She’s not alone. There’s actually credible research that suggests that we all benefit in many ways (cognitive, emotional, and more) from being in nature. In fact, research that a colleague and friend has done suggests that children learn better, have fewer mental and other health problems, and are more creative if they are out in nature. And that’s only a few of the benefits. That may be one reason so many of us were told to ‘run outdoors and play’ when we were young.

Certainly being outdoors, without electronics, can be a real restorative. So it’s not surprising that we see plenty of cases of sleuths who like their time in nature. For instance, in Dorothy Sayers’ Have His Carcase, mystery novelist Harriet Vane is recovering from the traumatic experience of being charged with murder (read Strong Poison for the details of that). She decides to take a break from the world by going on a hiking holiday near Wilvercombe. And at first, she does find it both relaxing and restorative. It helps her get some perspective, as nature tends to do. One afternoon, she stops to take a rest near a beach. When she wakes up, the tide is out, and she sees the body of a dead man. She alerts the authorities, who begin the investigation. The man is soon identified as Paul Alexis, a Russian-born professional dancer who works at a nearby hotel. Before long, Lord Peter Wimsey joins Vane, and together, they work to find out who would have wanted to kill the victim. It turns out that there are several possibilities.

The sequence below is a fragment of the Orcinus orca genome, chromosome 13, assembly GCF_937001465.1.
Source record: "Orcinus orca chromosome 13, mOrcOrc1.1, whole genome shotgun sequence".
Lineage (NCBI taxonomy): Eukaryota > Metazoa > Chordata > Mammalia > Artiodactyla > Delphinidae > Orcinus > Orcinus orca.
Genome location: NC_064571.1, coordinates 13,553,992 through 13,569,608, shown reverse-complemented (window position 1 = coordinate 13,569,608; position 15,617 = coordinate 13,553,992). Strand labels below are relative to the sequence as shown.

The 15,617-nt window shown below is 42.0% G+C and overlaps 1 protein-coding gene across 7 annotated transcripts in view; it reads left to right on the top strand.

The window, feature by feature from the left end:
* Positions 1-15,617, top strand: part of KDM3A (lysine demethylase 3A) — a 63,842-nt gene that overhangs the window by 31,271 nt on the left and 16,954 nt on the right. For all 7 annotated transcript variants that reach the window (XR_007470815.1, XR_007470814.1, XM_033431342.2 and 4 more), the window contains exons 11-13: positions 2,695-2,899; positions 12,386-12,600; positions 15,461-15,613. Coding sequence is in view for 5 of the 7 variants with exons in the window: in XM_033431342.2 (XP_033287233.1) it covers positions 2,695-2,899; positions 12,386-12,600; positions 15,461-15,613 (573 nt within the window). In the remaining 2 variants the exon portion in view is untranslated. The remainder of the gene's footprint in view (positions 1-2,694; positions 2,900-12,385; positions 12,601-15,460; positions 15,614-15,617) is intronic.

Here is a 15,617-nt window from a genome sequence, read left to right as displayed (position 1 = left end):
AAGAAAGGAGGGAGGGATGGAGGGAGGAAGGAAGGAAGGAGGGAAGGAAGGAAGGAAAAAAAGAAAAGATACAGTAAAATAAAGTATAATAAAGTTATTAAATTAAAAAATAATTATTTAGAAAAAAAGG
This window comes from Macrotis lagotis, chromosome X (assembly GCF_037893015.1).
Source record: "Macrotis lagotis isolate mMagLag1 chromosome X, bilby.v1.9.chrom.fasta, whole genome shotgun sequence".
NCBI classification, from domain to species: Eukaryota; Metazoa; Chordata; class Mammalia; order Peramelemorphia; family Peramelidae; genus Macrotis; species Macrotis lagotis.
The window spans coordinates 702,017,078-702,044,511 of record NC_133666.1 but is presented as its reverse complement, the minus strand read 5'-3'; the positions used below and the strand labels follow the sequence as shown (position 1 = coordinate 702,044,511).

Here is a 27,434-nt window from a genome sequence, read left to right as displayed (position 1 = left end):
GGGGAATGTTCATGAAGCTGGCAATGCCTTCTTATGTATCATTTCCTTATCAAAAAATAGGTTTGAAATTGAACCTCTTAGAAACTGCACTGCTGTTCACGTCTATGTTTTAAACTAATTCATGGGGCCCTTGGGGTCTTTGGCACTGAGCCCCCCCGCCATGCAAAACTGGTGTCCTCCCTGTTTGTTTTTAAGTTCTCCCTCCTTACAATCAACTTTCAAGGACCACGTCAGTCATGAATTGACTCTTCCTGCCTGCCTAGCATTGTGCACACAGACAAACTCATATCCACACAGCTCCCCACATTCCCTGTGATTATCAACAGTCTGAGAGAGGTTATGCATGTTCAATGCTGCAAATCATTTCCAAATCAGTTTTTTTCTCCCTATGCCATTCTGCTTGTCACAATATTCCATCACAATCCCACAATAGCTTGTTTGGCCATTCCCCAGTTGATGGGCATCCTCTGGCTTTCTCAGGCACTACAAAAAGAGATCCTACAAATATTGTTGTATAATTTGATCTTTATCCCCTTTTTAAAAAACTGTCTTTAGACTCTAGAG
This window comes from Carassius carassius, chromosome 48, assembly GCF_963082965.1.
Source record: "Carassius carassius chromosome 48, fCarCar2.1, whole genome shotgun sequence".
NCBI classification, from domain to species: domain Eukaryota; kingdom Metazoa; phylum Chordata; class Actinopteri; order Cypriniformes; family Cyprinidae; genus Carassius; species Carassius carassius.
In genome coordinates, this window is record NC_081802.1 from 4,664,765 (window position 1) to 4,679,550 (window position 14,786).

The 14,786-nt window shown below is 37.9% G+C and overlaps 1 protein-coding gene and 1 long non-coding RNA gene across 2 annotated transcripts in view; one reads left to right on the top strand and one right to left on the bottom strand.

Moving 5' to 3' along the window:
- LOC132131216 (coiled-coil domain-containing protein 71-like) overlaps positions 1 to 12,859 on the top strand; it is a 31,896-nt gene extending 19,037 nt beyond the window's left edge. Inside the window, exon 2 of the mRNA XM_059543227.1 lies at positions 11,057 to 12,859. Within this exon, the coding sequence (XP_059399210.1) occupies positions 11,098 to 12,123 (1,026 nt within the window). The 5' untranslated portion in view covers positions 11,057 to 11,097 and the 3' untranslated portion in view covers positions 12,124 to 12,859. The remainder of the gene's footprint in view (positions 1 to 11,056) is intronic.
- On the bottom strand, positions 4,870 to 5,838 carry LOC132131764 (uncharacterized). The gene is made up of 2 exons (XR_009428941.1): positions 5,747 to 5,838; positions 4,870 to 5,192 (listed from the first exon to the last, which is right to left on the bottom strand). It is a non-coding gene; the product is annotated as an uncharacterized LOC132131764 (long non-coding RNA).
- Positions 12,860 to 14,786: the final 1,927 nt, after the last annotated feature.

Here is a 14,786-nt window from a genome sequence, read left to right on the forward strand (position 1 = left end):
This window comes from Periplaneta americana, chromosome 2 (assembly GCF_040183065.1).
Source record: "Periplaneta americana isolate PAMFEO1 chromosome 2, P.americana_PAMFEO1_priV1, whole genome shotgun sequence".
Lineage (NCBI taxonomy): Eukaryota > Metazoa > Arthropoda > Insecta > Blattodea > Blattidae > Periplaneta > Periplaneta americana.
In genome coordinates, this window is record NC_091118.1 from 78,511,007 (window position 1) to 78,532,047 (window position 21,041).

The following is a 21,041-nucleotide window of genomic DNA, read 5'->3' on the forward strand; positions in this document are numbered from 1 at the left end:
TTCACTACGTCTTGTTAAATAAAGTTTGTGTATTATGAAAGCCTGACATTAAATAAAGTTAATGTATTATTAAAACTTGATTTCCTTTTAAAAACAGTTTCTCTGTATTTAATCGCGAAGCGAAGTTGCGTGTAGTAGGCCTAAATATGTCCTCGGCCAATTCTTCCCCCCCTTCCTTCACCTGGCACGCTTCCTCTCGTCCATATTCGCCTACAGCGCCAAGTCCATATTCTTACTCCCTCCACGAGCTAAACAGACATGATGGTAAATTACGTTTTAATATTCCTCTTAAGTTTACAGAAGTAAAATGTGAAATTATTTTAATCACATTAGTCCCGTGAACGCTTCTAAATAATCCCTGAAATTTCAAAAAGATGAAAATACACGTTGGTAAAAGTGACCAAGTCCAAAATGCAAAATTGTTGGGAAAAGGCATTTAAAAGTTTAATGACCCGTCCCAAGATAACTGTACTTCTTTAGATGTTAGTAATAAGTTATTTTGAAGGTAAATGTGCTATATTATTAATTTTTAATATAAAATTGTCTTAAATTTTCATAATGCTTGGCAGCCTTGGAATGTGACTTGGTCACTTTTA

The central focus of Ruth Rendell’s Road Rage has to do with Framhurst Great Wood, which lies near the town of Kingsmarkham. There’s a plan to run a road through the wood, and plenty of people are upset about it. And that includes Inspector Reg Wexford. He’s resigned to the development, but he’s not happy about it:
 

‘When I retire, he had told his wife, I want to live in London so that I can’t see the countryside destroyed.’
 

He’s not alone. Many people love the forest, and don’t want to see it ruined. Several activist groups arrive in the area to protest the new road, and Wexford knows there’s going to be trouble. Matters get far worse when the situation disintegrates to a hostage-taking incident. What’s more, one of the hostages is Wexford’s own wife, Dora. Then there’s a murder. Now Wexford and his team have to solve the murder as well as try to find a way to free the hostages.

Louise Penny’s Armand Gamache enjoys spending time in nature, too. In fact, in A Rule Against Murder, he and his wife, Reine-Marie, travel to the Manoir Bellechasse for an annual getaway to celebrate their anniversary. It’s a time for them to get away from it all, and at first, it’s a wonderful trip:
 

‘One day rolled gently into the next as the Gamaches swam in Lac Massawippi and went for leisurely walks through the fragrant woods.’
 

They enjoy themselves thoroughly until they begin to get to know the dysfunctional Finney family, who are also staying at the lodge. Then, there’s a murder. Now Gamache finds that his peaceful, natural retreat is anything but.